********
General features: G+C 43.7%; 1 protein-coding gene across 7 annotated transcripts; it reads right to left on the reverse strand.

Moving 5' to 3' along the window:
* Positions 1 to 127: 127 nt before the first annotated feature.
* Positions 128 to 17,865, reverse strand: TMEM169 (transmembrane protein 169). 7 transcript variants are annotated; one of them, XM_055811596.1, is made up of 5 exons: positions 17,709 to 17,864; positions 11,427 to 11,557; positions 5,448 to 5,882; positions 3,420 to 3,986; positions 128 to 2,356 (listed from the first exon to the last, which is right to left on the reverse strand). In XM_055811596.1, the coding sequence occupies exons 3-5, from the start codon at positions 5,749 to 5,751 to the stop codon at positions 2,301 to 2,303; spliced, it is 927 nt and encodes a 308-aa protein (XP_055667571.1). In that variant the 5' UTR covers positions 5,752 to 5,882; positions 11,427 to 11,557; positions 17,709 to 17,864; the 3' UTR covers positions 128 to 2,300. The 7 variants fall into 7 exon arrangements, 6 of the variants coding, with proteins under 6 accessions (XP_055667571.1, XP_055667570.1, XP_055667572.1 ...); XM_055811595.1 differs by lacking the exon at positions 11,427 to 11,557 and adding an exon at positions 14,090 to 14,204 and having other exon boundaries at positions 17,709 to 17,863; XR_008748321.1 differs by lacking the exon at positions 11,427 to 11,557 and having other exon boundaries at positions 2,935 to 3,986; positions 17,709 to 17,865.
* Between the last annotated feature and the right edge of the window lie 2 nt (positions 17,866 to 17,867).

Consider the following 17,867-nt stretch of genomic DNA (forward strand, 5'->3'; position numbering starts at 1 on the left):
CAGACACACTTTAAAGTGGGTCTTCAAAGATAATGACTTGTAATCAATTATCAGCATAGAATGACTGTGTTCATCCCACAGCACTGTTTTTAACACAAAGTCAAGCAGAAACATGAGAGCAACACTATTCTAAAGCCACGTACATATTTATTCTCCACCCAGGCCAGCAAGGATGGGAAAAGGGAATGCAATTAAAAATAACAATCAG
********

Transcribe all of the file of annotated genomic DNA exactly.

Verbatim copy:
General features: G+C 43.7%; 1 protein-coding gene across 7 annotated transcripts; it reads right to left on the reverse strand.

Moving 5' to 3' along the window:
* Positions 1 to 127: 127 nt before the first annotated feature.
* Positions 128 to 17,865, reverse strand: TMEM169 (transmembrane protein 169). 7 transcript variants are annotated; one of them, XM_055811596.1, is made up of 5 exons: positions 17,709 to 17,864; positions 11,427 to 11,557; positions 5,448 to 5,882; positions 3,420 to 3,986; positions 128 to 2,356 (listed from the first exon to the last, which is right to left on the reverse strand). In XM_055811596.1, the coding sequence occupies exons 3-5, from the start codon at positions 5,749 to 5,751 to the stop codon at positions 2,301 to 2,303; spliced, it is 927 nt and encodes a 308-aa protein (XP_055667571.1). In that variant the 5' UTR covers positions 5,752 to 5,882; positions 11,427 to 11,557; positions 17,709 to 17,864; the 3' UTR covers positions 128 to 2,300. The 7 variants fall into 7 exon arrangements, 6 of the variants coding, with proteins under 6 accessions (XP_055667571.1, XP_055667570.1, XP_055667572.1 ...); XM_055811595.1 differs by lacking the exon at positions 11,427 to 11,557 and adding an exon at positions 14,090 to 14,204 and having other exon boundaries at positions 17,709 to 17,863; XR_008748321.1 differs by lacking the exon at positions 11,427 to 11,557 and having other exon boundaries at positions 2,935 to 3,986; positions 17,709 to 17,865.
* Between the last annotated feature and the right edge of the window lie 2 nt (positions 17,866 to 17,867).

Consider the following 17,867-nt stretch of genomic DNA (forward strand, 5'->3'; position numbering starts at 1 on the left):
CAGACACACTTTAAAGTGGGTCTTCAAAGATAATGACTTGTAATCAATTATCAGCATAGAATGACTGTGTTCATCCCACAGCACTGTTTTTAACACAAAGTCAAGCAGAAACATGAGAGCAACACTATTCTAAAGCCACGTACATATTTATTCTCCACCCAGGCCAGCAAGGATGGGAAAAGGGAATGCAATTAAAAATAACAATCAG